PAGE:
Charles Chelem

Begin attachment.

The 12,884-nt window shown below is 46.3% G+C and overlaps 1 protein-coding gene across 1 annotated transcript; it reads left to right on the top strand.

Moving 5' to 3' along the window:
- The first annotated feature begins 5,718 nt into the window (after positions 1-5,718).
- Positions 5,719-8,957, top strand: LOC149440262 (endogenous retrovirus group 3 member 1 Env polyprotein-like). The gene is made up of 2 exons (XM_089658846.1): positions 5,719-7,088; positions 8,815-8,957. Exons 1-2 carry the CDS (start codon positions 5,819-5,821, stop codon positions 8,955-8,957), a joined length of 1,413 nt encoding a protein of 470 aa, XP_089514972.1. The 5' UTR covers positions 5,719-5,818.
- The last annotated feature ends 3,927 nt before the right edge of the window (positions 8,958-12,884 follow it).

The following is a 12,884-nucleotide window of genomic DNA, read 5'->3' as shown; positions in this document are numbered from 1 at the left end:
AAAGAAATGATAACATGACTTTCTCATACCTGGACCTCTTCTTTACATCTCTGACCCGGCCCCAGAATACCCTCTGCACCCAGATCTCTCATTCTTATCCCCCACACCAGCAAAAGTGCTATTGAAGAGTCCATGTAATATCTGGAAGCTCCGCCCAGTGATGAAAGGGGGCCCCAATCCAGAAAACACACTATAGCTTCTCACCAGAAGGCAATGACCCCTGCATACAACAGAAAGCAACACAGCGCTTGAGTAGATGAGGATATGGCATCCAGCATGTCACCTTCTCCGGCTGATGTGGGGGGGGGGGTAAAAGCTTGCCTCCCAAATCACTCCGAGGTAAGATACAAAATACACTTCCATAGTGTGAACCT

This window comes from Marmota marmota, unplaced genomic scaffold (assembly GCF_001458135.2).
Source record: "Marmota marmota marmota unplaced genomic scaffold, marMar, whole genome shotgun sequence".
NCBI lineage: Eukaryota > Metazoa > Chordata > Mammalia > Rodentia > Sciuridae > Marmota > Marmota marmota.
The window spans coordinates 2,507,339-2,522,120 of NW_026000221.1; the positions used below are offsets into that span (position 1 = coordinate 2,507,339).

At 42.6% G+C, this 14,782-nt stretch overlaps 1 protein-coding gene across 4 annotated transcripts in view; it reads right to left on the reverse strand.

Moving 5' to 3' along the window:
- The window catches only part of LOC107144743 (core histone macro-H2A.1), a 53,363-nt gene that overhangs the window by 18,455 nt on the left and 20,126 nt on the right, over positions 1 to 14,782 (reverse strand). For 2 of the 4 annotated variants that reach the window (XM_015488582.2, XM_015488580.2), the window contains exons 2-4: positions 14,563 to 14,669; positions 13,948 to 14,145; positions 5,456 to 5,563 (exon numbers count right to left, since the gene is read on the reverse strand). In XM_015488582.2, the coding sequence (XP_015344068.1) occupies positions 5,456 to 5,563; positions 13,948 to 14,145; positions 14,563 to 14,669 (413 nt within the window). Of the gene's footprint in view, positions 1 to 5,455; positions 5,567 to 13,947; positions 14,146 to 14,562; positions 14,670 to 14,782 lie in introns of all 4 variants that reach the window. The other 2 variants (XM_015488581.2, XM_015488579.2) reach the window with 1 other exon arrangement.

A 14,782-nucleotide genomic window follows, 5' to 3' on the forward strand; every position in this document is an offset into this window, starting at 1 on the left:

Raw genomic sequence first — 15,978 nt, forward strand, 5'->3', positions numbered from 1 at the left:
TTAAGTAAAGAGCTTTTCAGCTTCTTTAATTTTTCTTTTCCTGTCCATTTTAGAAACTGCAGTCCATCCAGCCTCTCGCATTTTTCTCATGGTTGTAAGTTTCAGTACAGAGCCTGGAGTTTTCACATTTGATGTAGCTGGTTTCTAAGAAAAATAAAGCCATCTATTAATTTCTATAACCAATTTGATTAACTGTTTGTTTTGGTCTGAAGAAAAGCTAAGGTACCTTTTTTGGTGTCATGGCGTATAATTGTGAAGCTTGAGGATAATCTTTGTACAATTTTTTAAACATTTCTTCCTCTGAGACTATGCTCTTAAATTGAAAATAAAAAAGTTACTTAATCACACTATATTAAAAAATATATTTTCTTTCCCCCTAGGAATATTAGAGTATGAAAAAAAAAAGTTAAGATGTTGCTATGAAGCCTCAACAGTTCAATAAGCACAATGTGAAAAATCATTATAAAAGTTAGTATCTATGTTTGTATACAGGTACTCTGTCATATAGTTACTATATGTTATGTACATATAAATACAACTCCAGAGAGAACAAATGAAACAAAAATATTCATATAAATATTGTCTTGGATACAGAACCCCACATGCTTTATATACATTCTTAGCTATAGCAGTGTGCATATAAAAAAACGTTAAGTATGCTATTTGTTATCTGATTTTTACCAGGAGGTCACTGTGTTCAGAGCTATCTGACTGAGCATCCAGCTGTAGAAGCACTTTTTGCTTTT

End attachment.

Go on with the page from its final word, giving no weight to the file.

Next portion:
The present situation of space exploration calls for missions beyond the moon and for such missions, chemical propulsion is not a viable option, except for the case of launch vehicles where high thrust is required. Functionally, the inability of chemical propulsion systems to achieve higher exhaust velocities is due to limitation in the maximum tolerable temperature in the combustion chamber and to avoid excessive heat transfer to the walls. Both these limitations can be overcome by use of electric propulsion, which can be defined as the acceleration of gases for propulsion by electrical heating and/or by electric and magnetic volume forces. The magnetoplasmadynamic (MPD) thrusters have the unique capability, among all other developed electric propulsion systems, of processing megawatt power levels in a simple, small and robust device, producing thrust densities as high as 10⁵ N / m². These features render it an attractive option for high energy deep space missions requiring higher thrust levels than other electric thrusters. The specific impulse of a self-field MPD thruster is related to the parameter beta (the square of the discharge current divived by the mass flow rate), which is often used to characterize MPD thruster performance. High value of beta correspond to predominantly electromagnetic acceleration, and provide higher values of specific impulse. Low values of beta correspond to predominantly electrothermal acceleration, and lower values of specific impulse. MPD efficiency typically increases with increasing beta, but this also leads to strong numerical instabilities. This project deal with the modeling of the MPD thruster through a new approach, which consist to solve the compressible MHD equations in the density-based compressible flow solver platform available in the open source CFD package OpenFOAM. The main objectives of this project is to understand the complex nature of the coupled electromagnetic and gasdynamic acceleration processes and the effects of relevant flow-field parameters which are otherwise quite hard to analyse with experiments.